As Bacon’s Rebellion’s Sherlock Reports, Hampton Roads $6B health care conglomerate’s actions suggest it’s concerned about antitrust issues
Those familiar with our reporting on Sentara Healthcare know we’ve raised issues about potential antitrust problems, particularly with Sentara’s aborted, $11.5 billion merger with North Carolina’s Cone Health.
Now, thanks to James Sherlock of Bacon’s Rebellion, we see that the Justice Department might have similar concerns.
Sherlock’s July 23 column highlights the recent speech by Assistant Attorney General Richard Powers, acting head of Justice’s Antitrust Division.
“The clouds have darkened over Virginia’s healthcare monopolies,” Sherlock wrote.
In his column, Sherlock notes that the Federal Trade Commission and the Justice Department have already warned Virginia that its Certificate of Public Need (COPN) process impedes competition. Sherlock goes on to suggest that the hiring of former state Treasurer Aubrey Layne as Sentara chief of staff might be to prepare a potential successor to CEO Howard Kern who is new to the company in case Sentara “needs to deal with the Justice Department seeking leniency.”
Checks and Balances Project highlighted that warning to Virginia policymakers in March. We noted then that the COPN process has been routinely criticized by five successive presidential administrations – perhaps the only regulatory issue to receive such consistent, unqualified treatment for over 30 years.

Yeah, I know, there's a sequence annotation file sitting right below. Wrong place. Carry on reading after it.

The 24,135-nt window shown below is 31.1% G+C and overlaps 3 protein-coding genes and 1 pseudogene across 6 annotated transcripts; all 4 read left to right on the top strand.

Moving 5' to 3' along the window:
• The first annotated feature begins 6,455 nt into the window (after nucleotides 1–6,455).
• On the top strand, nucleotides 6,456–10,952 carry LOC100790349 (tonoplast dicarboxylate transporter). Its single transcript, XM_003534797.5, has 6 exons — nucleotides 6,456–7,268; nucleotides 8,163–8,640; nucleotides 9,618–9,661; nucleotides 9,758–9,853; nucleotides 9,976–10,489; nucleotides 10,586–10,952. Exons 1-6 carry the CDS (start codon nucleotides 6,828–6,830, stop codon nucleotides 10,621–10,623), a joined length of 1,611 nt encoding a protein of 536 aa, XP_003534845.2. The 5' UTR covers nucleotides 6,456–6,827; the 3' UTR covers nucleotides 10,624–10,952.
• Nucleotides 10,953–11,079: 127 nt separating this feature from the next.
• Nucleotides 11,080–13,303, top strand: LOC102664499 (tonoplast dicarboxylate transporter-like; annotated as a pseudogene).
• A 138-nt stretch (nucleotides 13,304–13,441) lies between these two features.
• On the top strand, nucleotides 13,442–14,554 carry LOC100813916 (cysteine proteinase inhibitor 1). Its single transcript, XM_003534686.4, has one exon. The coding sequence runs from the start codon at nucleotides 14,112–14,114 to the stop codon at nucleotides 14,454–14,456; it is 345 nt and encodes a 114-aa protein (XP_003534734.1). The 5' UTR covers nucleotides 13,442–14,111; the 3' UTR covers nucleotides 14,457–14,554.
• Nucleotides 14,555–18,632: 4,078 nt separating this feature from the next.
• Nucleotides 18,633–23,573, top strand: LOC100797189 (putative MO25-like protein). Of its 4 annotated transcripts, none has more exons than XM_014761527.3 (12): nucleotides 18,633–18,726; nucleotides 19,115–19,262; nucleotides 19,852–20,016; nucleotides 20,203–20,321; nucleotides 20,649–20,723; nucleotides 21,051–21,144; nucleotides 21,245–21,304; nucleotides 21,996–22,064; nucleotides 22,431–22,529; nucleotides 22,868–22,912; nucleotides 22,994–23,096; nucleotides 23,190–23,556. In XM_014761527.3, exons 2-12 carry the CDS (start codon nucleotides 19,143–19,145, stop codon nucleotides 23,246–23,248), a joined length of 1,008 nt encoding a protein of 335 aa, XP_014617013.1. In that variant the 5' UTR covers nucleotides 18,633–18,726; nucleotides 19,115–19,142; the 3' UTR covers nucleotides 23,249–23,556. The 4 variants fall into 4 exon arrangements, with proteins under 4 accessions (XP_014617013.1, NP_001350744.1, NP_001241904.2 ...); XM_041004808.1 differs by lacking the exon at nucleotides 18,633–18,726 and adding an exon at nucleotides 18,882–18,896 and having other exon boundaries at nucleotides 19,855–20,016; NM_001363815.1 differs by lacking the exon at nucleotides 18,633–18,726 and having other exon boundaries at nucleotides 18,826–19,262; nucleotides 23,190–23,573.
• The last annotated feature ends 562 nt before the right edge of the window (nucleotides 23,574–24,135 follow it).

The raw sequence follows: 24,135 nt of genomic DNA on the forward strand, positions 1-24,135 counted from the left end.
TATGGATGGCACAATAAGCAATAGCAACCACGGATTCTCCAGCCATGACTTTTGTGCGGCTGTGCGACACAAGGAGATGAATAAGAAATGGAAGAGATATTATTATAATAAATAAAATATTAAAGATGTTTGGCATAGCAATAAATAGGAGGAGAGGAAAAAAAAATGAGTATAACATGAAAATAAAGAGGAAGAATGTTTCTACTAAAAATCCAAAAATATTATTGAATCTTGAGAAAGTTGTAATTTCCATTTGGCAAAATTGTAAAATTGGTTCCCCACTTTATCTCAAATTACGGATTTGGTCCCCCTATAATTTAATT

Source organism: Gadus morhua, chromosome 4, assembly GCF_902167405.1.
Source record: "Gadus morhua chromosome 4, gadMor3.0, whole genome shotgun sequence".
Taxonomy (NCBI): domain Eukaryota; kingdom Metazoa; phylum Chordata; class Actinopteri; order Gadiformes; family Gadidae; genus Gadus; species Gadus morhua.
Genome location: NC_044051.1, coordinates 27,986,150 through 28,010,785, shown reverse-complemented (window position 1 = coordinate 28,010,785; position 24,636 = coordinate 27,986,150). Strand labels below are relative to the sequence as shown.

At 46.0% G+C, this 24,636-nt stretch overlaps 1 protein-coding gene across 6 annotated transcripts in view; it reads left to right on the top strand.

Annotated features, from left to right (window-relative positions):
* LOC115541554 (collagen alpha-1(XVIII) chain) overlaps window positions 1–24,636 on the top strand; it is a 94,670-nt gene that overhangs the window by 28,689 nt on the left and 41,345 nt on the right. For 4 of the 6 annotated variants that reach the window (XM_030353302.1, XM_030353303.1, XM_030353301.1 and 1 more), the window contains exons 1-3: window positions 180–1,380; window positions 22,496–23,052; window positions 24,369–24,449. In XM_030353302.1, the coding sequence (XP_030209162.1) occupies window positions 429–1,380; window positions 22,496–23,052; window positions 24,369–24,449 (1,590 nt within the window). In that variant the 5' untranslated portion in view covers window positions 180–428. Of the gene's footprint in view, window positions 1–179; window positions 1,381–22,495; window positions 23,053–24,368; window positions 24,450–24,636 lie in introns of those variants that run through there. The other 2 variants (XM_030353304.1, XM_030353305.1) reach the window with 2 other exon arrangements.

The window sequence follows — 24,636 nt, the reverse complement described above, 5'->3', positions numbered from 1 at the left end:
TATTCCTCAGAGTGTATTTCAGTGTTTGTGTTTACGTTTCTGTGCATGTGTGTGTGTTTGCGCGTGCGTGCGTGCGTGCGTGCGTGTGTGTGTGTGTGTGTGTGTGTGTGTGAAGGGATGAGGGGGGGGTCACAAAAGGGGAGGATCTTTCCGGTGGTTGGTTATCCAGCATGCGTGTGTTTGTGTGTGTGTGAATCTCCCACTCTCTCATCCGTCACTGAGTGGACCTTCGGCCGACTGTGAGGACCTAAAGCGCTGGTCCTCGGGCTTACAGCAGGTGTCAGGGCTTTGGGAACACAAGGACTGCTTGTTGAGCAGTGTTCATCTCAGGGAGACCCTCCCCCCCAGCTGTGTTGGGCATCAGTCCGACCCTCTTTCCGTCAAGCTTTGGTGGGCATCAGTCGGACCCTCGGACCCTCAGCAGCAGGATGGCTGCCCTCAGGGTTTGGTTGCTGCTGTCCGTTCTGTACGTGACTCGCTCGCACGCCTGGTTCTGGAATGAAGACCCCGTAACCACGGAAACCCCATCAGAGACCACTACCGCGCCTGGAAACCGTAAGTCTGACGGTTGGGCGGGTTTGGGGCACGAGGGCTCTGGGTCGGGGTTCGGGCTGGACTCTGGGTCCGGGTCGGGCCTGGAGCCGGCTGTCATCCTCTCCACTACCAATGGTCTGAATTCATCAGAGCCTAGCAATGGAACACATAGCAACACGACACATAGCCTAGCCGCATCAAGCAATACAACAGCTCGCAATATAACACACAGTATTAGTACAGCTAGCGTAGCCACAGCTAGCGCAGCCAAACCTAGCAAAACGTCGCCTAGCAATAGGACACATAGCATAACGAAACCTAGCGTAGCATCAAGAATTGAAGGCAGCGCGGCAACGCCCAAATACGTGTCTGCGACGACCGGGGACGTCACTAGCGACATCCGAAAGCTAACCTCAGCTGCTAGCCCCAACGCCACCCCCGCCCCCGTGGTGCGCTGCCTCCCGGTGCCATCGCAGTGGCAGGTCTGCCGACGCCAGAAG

Powers told the University of Southern California Law School audience on July 21 that President Biden’s recent executive order on competition, including in health care, provided guidance for the Justice Department.
“I will close by emphasizing what the recent executive order made clear: Fair and vigorous antitrust enforcement is crucial to protecting economic liberty and ‘providing an environment conducive to the preservation of our democratic political and social institutions’,” Powers said. “Our Criminal Program is on the frontlines of that mission. To translate it into action requires us to enforce the law zealously and apply Department policy faithfully.”
C&BP has given Justice plenty to chew on. In May, we reported on Sentara’s massive overcharging of at least one uninsured patient by Sentara. Our findings were echoed in July by The Wall Street Journal.
Also in May, C&BP asked Virginia Attorney General Mark Herring to investigate the potential overcharging of uninsured patients to determine if the case we reported was a one-off or part of a pattern. In July, C&BP sought an Internal Revenue Service review of Sentara’s nonprofit status.
We asked Sentara for comment on Sherlock’s piece, and the reasons for Lane’s hiring, but we have not received a response. This is the 22nd time C&BP has sought comment from Sentara.
Ray Locker is executive director of Checks and Balances Project, an investigative watchdog blog holding government officials, lobbyists, and corporate management accountable to the public. Funding for C&BP is provided by Renew American Prosperity and individual donors.
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Sentara’s Records Show It Significantly Overcharged Uninsured Patient
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